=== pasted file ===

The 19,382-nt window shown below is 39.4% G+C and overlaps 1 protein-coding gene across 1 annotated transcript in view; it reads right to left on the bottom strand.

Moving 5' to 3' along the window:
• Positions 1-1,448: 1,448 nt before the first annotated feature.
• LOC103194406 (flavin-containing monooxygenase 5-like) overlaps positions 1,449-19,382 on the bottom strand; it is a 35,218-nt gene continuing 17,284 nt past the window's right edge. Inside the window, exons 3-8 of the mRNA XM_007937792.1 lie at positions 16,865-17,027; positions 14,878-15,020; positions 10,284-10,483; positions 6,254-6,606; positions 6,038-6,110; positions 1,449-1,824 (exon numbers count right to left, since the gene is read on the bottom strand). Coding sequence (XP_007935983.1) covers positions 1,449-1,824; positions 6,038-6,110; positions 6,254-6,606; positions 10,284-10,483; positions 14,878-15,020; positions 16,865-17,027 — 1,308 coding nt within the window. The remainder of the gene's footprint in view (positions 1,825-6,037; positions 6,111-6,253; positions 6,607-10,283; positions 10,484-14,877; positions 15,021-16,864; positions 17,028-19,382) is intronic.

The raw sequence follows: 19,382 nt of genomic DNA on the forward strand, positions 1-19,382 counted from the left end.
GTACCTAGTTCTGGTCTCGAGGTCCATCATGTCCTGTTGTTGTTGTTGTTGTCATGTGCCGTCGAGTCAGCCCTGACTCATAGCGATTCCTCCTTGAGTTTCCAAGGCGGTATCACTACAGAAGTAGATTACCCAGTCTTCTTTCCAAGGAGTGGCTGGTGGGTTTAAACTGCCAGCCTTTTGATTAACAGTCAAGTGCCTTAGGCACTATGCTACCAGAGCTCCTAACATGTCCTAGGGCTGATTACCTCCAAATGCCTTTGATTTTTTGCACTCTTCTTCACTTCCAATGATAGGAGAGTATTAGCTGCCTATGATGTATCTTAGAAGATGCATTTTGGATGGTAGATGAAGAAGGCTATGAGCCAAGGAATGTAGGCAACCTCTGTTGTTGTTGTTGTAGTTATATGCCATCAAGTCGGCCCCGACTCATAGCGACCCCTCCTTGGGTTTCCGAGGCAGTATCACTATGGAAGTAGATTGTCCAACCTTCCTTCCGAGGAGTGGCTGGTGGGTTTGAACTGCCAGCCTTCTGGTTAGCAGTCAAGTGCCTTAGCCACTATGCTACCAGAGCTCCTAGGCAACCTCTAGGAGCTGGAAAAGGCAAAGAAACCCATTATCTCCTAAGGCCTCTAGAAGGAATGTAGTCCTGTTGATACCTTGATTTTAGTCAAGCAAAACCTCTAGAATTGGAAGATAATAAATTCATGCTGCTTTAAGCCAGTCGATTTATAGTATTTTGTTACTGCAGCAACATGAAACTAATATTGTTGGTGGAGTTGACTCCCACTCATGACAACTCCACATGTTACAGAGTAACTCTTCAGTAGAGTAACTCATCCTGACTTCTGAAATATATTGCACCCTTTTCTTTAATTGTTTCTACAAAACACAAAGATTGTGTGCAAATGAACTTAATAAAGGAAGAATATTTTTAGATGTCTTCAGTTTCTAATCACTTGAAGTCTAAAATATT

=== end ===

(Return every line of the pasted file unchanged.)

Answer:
The 19,382-nt window shown below is 39.4% G+C and overlaps 1 protein-coding gene across 1 annotated transcript in view; it reads right to left on the bottom strand.

Moving 5' to 3' along the window:
• Positions 1-1,448: 1,448 nt before the first annotated feature.
• LOC103194406 (flavin-containing monooxygenase 5-like) overlaps positions 1,449-19,382 on the bottom strand; it is a 35,218-nt gene continuing 17,284 nt past the window's right edge. Inside the window, exons 3-8 of the mRNA XM_007937792.1 lie at positions 16,865-17,027; positions 14,878-15,020; positions 10,284-10,483; positions 6,254-6,606; positions 6,038-6,110; positions 1,449-1,824 (exon numbers count right to left, since the gene is read on the bottom strand). Coding sequence (XP_007935983.1) covers positions 1,449-1,824; positions 6,038-6,110; positions 6,254-6,606; positions 10,284-10,483; positions 14,878-15,020; positions 16,865-17,027 — 1,308 coding nt within the window. The remainder of the gene's footprint in view (positions 1,825-6,037; positions 6,111-6,253; positions 6,607-10,283; positions 10,484-14,877; positions 15,021-16,864; positions 17,028-19,382) is intronic.

The raw sequence follows: 19,382 nt of genomic DNA on the forward strand, positions 1-19,382 counted from the left end.
GTACCTAGTTCTGGTCTCGAGGTCCATCATGTCCTGTTGTTGTTGTTGTTGTCATGTGCCGTCGAGTCAGCCCTGACTCATAGCGATTCCTCCTTGAGTTTCCAAGGCGGTATCACTACAGAAGTAGATTACCCAGTCTTCTTTCCAAGGAGTGGCTGGTGGGTTTAAACTGCCAGCCTTTTGATTAACAGTCAAGTGCCTTAGGCACTATGCTACCAGAGCTCCTAACATGTCCTAGGGCTGATTACCTCCAAATGCCTTTGATTTTTTGCACTCTTCTTCACTTCCAATGATAGGAGAGTATTAGCTGCCTATGATGTATCTTAGAAGATGCATTTTGGATGGTAGATGAAGAAGGCTATGAGCCAAGGAATGTAGGCAACCTCTGTTGTTGTTGTTGTAGTTATATGCCATCAAGTCGGCCCCGACTCATAGCGACCCCTCCTTGGGTTTCCGAGGCAGTATCACTATGGAAGTAGATTGTCCAACCTTCCTTCCGAGGAGTGGCTGGTGGGTTTGAACTGCCAGCCTTCTGGTTAGCAGTCAAGTGCCTTAGCCACTATGCTACCAGAGCTCCTAGGCAACCTCTAGGAGCTGGAAAAGGCAAAGAAACCCATTATCTCCTAAGGCCTCTAGAAGGAATGTAGTCCTGTTGATACCTTGATTTTAGTCAAGCAAAACCTCTAGAATTGGAAGATAATAAATTCATGCTGCTTTAAGCCAGTCGATTTATAGTATTTTGTTACTGCAGCAACATGAAACTAATATTGTTGGTGGAGTTGACTCCCACTCATGACAACTCCACATGTTACAGAGTAACTCTTCAGTAGAGTAACTCATCCTGACTTCTGAAATATATTGCACCCTTTTCTTTAATTGTTTCTACAAAACACAAAGATTGTGTGCAAATGAACTTAATAAAGGAAGAATATTTTTAGATGTCTTCAGTTTCTAATCACTTGAAGTCTAAAATATT